2007-2008 Writers Guild of America strike

2007-2008 Writers Guild Of America Strike – How Was TV Affected And Could It Happen Again?

The 2007-2008 Writers Guild of America strike was something that TV viewers across America are not likely to have forgotten. It brought favorite TV shows to a halt and brought out some seriously bad productions.

The most important thing you need to know is that it could be happening again very soon, and if it does, you can expect your TV viewing plans to be messed up for some time.

What Happened With The 2007-2008 Writers Guild Of America Strike?

Writers Guild strike 2008
Members of the Writers Guild of America negotiation committee outside Fox Studios in 2007-2008. [Image by Charley Gallay/Getty Images]

The Writer’s Guild of America and the Alliance of Motion Picture and Television Producers were under negotiations in 2007. Issues that were being discussed were diverse, but one of the main areas of contention was compensation for content that was to be distributed through the Internet (also known as digital technology) or was modified to be distributed online.

The 2007-2008 Writers Guild of America strike result in the postponing or complete halt of every program that relied on scripts. It was the middle of the TV season, so many of the shows had their seasons shortened and some were even cancelled.

Late night television was affected even more by the writer’s strike. They had no writers, so they were forced to run reruns of older episode. Some like Late Night With Conan O’Brien, returned, but without writers. This was so that the non-writers of the show could still have jobs.

Reality shows saw an increase. As TV Guide said about the increase in reality shows, CBS had its “first and only winter season of Big Brother,” which started in February of 2008. Many viewers complained about the cast and did not find the season as enjoyable.

Writers Guild Strike 2007-2008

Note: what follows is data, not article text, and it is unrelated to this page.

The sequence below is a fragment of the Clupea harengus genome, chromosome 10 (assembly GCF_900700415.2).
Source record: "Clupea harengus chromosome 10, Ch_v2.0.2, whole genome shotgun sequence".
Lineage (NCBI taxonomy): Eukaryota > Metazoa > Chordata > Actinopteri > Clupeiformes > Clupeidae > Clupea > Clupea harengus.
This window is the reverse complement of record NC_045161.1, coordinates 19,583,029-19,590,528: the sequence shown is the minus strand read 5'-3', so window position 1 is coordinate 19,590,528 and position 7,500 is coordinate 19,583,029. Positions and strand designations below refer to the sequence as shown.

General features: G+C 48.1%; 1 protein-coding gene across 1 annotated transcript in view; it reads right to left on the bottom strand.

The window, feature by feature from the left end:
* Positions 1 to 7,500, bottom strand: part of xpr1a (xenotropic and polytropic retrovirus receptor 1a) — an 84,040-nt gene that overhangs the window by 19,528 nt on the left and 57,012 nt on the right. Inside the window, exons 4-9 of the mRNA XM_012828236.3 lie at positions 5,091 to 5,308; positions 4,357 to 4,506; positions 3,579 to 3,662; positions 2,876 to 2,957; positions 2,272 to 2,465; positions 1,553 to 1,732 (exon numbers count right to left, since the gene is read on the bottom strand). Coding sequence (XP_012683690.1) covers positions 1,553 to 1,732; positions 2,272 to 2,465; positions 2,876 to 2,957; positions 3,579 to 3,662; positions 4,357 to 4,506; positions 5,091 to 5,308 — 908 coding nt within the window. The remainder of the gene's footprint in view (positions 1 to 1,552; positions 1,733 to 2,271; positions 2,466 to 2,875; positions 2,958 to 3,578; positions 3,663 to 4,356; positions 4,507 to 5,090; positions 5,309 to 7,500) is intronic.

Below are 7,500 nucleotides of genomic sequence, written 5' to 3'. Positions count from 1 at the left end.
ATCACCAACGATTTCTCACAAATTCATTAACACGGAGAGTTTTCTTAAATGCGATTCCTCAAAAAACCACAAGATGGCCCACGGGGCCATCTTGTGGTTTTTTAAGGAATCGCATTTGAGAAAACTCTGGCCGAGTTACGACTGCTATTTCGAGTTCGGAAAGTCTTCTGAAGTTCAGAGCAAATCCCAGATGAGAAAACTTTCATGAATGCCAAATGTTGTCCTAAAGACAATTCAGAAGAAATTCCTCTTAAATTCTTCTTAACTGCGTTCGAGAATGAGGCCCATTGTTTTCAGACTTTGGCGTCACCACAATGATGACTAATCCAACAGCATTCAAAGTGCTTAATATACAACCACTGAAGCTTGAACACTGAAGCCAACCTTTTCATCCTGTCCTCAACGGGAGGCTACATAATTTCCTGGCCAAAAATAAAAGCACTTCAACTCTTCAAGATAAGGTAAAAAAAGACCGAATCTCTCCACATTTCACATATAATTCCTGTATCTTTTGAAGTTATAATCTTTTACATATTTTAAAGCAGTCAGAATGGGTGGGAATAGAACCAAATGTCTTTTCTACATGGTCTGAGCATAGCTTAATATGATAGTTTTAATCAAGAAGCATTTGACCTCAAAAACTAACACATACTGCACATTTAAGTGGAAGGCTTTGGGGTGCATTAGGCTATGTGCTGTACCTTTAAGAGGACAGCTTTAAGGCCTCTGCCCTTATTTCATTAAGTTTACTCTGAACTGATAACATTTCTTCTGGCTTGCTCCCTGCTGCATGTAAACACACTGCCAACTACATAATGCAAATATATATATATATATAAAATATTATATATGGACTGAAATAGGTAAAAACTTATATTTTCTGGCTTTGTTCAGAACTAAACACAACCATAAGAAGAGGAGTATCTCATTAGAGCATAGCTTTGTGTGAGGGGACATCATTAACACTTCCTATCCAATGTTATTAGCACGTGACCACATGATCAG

The Writers Guild of American strike of 2007-2008 resulted in more reality shows on the air. [Image by Charley Gallay/Getty Images]

Some series that were just getting off the ground, like Pushing Daisies and Hannibal, never quite made it. They suffered from delayed productions, and even though seasons of the shows did follow after the end of the writer’s strike, the shows’ rating never recovered and they were ultimately cancelled.

Yet other shows, like Girlfriends, never got a proper ending and just ended abruptly. This show was announced to have been in the final season before the Writer’s Guild of America strike, but the strike resulted in a finale that was just not up to par in comparison to the previous eight seasons.

Did Anything Good Come From The 2007-2008 Writers Strike?

There were some good things that came from the previous writer’s strike. Some shows were forced to abandoned storylines that were just too drawn out. Supernatural was one of those shows. There was a plan to include much of the mythology behind the characters, but with the writer’s strike, they had to cut back and eliminate many of the planned episodes. As a result, the storyline for the season became much tighter and more exciting and fans loved it.

Also, some people in the industry got bored while waiting for the writer’s strike of 2007-2008 to come to an end and decided to pursue projects on their own to stay busy. One of those people was Joss Whedon, the creator of Buffy the Vampire Slayer. The result of his boredom was the internet musical production called Dr. Horrible’s Sing-Along Blog. This was completely unheard of in 2007. It starred Nathan Fillion and Neil Patrick Harris. It had three 45 minute acts and when it was released in 2008, the internet went bonkers.

What Is Going On With The Possible Writer’s Strike Today?

Again, the members of the Writer’s Guild of America are negotiating their contract. Factors include, compensation, how they are compensated, and changes that have occurred in television in the past years. Today, May 1, 2017 is the end of the current contract, so a strike may start tomorrow if both sides cannot come to an agreement.

However, the timing is a little different, so it may not have as big of an effect as it did in the fall of 2007. Some shows will already have some of their episodes scripted and can continue with production for a while at least. They may encounter more problems when it comes to fall production, though. This depends on how long the writer’s strike might last.

Cable programming and late night shows are more likely to suffer because they depend on writers to keep working on a constant basis. Shows like Saturday Night Live will likely have to show reruns until the writers are back to work.

What do you think? Will you be affected by a Writer’s Guild of America strike, should it be announced in the next day or two?

[Featured Image by Charley Gallay/Getty Images]

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